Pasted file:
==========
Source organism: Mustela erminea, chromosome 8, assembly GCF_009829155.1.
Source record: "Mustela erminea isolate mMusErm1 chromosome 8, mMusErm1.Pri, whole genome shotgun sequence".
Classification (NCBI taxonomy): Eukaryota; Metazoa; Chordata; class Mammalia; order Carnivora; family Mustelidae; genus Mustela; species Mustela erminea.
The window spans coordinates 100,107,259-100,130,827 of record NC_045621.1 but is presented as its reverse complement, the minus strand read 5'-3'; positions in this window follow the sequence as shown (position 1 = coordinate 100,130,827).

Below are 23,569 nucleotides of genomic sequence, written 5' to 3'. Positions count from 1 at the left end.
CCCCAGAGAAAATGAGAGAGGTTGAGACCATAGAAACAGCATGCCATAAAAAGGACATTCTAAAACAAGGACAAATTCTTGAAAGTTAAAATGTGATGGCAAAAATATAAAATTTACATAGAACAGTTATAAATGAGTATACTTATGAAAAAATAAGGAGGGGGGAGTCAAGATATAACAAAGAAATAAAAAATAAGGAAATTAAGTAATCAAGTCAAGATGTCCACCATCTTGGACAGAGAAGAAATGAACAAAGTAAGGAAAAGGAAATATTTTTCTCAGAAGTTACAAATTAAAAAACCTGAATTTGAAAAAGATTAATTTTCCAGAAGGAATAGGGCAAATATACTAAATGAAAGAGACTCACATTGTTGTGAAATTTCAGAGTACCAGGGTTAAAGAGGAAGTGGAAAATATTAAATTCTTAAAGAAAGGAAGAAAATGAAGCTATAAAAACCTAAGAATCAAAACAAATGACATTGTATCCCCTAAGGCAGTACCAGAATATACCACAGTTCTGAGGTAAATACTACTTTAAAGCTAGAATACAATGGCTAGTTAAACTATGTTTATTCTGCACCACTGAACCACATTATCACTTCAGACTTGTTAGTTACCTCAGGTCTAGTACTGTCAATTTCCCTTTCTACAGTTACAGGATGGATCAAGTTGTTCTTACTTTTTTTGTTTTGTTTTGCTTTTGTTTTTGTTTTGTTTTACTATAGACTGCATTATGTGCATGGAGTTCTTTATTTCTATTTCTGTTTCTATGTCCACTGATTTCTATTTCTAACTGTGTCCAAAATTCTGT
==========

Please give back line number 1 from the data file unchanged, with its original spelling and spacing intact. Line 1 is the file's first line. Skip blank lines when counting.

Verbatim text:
Source organism: Mustela erminea, chromosome 8, assembly GCF_009829155.1.